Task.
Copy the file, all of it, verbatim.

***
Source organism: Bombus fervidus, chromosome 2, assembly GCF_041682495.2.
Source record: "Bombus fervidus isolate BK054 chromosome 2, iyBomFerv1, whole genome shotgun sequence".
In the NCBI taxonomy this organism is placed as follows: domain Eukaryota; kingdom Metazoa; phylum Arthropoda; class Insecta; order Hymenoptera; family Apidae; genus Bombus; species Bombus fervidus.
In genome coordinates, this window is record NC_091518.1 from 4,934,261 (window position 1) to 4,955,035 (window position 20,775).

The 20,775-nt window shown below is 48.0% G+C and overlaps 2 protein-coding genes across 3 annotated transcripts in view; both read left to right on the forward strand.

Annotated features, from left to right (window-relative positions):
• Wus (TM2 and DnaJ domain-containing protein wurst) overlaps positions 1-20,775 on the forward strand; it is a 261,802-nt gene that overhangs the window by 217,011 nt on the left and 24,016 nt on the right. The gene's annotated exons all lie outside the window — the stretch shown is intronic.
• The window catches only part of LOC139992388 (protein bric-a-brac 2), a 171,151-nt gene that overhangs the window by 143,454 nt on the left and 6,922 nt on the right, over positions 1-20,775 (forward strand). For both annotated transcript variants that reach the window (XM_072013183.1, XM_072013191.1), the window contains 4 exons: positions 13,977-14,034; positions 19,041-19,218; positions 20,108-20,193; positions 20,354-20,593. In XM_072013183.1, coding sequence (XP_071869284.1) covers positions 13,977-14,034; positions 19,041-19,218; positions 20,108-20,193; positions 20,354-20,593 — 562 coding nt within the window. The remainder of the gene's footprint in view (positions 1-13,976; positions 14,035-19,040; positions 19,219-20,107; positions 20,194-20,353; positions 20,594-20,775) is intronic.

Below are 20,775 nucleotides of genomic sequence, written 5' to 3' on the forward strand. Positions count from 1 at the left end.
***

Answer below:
Source organism: Bombus fervidus, chromosome 2, assembly GCF_041682495.2.
Source record: "Bombus fervidus isolate BK054 chromosome 2, iyBomFerv1, whole genome shotgun sequence".
In the NCBI taxonomy this organism is placed as follows: domain Eukaryota; kingdom Metazoa; phylum Arthropoda; class Insecta; order Hymenoptera; family Apidae; genus Bombus; species Bombus fervidus.
In genome coordinates, this window is record NC_091518.1 from 4,934,261 (window position 1) to 4,955,035 (window position 20,775).

The 20,775-nt window shown below is 48.0% G+C and overlaps 2 protein-coding genes across 3 annotated transcripts in view; both read left to right on the forward strand.

Annotated features, from left to right (window-relative positions):
• Wus (TM2 and DnaJ domain-containing protein wurst) overlaps positions 1-20,775 on the forward strand; it is a 261,802-nt gene that overhangs the window by 217,011 nt on the left and 24,016 nt on the right. The gene's annotated exons all lie outside the window — the stretch shown is intronic.
• The window catches only part of LOC139992388 (protein bric-a-brac 2), a 171,151-nt gene that overhangs the window by 143,454 nt on the left and 6,922 nt on the right, over positions 1-20,775 (forward strand). For both annotated transcript variants that reach the window (XM_072013183.1, XM_072013191.1), the window contains 4 exons: positions 13,977-14,034; positions 19,041-19,218; positions 20,108-20,193; positions 20,354-20,593. In XM_072013183.1, coding sequence (XP_071869284.1) covers positions 13,977-14,034; positions 19,041-19,218; positions 20,108-20,193; positions 20,354-20,593 — 562 coding nt within the window. The remainder of the gene's footprint in view (positions 1-13,976; positions 14,035-19,040; positions 19,219-20,107; positions 20,194-20,353; positions 20,594-20,775) is intronic.

Below are 20,775 nucleotides of genomic sequence, written 5' to 3' on the forward strand. Positions count from 1 at the left end.